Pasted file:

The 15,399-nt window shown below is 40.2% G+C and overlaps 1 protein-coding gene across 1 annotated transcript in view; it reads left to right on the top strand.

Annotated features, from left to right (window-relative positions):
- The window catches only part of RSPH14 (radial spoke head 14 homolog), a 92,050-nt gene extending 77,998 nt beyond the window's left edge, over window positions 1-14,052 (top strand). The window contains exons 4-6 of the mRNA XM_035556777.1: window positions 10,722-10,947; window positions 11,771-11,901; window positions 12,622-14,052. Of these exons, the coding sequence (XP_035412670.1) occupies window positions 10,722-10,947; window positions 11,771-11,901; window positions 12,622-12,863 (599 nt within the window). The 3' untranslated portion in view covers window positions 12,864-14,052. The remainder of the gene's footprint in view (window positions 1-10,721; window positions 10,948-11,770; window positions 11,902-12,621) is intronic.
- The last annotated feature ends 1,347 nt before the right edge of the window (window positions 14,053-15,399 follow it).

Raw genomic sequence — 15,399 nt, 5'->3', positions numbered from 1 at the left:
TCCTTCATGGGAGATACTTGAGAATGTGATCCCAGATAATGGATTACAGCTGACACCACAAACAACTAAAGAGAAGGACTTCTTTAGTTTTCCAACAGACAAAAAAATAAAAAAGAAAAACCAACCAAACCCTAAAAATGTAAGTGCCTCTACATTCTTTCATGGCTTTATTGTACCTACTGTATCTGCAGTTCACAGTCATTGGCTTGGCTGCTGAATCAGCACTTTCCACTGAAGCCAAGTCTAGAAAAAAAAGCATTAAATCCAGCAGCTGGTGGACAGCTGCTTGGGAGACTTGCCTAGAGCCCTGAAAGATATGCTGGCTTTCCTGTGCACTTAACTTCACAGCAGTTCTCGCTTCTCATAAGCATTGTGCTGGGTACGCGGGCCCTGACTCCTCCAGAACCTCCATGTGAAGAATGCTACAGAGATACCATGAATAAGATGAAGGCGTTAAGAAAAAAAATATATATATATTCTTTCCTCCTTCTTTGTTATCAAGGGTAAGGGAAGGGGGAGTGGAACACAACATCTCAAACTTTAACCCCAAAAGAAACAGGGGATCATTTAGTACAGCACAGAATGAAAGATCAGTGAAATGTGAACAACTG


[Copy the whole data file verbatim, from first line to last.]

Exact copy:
The 15,399-nt window shown below is 40.2% G+C and overlaps 1 protein-coding gene across 1 annotated transcript in view; it reads left to right on the top strand.

Annotated features, from left to right (window-relative positions):
- The window catches only part of RSPH14 (radial spoke head 14 homolog), a 92,050-nt gene extending 77,998 nt beyond the window's left edge, over window positions 1-14,052 (top strand). The window contains exons 4-6 of the mRNA XM_035556777.1: window positions 10,722-10,947; window positions 11,771-11,901; window positions 12,622-14,052. Of these exons, the coding sequence (XP_035412670.1) occupies window positions 10,722-10,947; window positions 11,771-11,901; window positions 12,622-12,863 (599 nt within the window). The 3' untranslated portion in view covers window positions 12,864-14,052. The remainder of the gene's footprint in view (window positions 1-10,721; window positions 10,948-11,770; window positions 11,902-12,621) is intronic.
- The last annotated feature ends 1,347 nt before the right edge of the window (window positions 14,053-15,399 follow it).

Raw genomic sequence — 15,399 nt, 5'->3', positions numbered from 1 at the left:
TCCTTCATGGGAGATACTTGAGAATGTGATCCCAGATAATGGATTACAGCTGACACCACAAACAACTAAAGAGAAGGACTTCTTTAGTTTTCCAACAGACAAAAAAATAAAAAAGAAAAACCAACCAAACCCTAAAAATGTAAGTGCCTCTACATTCTTTCATGGCTTTATTGTACCTACTGTATCTGCAGTTCACAGTCATTGGCTTGGCTGCTGAATCAGCACTTTCCACTGAAGCCAAGTCTAGAAAAAAAAGCATTAAATCCAGCAGCTGGTGGACAGCTGCTTGGGAGACTTGCCTAGAGCCCTGAAAGATATGCTGGCTTTCCTGTGCACTTAACTTCACAGCAGTTCTCGCTTCTCATAAGCATTGTGCTGGGTACGCGGGCCCTGACTCCTCCAGAACCTCCATGTGAAGAATGCTACAGAGATACCATGAATAAGATGAAGGCGTTAAGAAAAAAAATATATATATATTCTTTCCTCCTTCTTTGTTATCAAGGGTAAGGGAAGGGGGAGTGGAACACAACATCTCAAACTTTAACCCCAAAAGAAACAGGGGATCATTTAGTACAGCACAGAATGAAAGATCAGTGAAATGTGAACAACTG